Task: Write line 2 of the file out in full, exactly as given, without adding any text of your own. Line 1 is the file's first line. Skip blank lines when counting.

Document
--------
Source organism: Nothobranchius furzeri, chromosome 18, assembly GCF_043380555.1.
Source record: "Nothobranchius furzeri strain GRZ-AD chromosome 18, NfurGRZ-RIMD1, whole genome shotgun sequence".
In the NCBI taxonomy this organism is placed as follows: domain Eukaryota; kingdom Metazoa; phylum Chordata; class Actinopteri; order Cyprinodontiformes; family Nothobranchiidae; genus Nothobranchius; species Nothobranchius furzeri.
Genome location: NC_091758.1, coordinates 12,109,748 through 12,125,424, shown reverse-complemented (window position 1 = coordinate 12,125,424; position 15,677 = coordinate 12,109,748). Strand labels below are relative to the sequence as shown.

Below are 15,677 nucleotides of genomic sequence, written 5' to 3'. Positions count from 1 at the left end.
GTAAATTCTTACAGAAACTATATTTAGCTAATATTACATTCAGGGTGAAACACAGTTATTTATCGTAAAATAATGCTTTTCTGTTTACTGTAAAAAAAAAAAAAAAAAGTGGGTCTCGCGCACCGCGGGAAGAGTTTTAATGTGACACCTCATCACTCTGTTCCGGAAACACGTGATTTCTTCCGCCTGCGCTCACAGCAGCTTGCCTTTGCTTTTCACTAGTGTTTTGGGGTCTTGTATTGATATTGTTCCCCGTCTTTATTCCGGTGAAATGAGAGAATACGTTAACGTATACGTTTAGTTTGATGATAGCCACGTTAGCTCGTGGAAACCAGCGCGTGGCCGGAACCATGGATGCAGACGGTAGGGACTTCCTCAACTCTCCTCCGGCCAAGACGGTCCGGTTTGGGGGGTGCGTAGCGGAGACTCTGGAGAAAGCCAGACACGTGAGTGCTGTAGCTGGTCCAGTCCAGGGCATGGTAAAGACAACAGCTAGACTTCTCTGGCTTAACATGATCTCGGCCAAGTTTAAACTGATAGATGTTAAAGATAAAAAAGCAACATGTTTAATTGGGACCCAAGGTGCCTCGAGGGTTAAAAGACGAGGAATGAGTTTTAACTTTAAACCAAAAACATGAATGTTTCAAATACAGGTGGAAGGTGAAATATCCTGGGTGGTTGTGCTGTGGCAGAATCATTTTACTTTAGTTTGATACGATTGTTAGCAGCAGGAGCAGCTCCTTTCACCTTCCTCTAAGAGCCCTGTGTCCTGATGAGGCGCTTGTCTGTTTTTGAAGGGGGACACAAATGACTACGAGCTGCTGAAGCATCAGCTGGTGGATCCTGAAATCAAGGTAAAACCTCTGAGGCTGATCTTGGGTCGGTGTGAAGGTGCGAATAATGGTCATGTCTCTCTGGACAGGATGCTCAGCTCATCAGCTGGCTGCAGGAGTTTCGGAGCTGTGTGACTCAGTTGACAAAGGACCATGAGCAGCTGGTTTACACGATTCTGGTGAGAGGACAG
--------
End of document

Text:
Source record: "Nothobranchius furzeri strain GRZ-AD chromosome 18, NfurGRZ-RIMD1, whole genome shotgun sequence".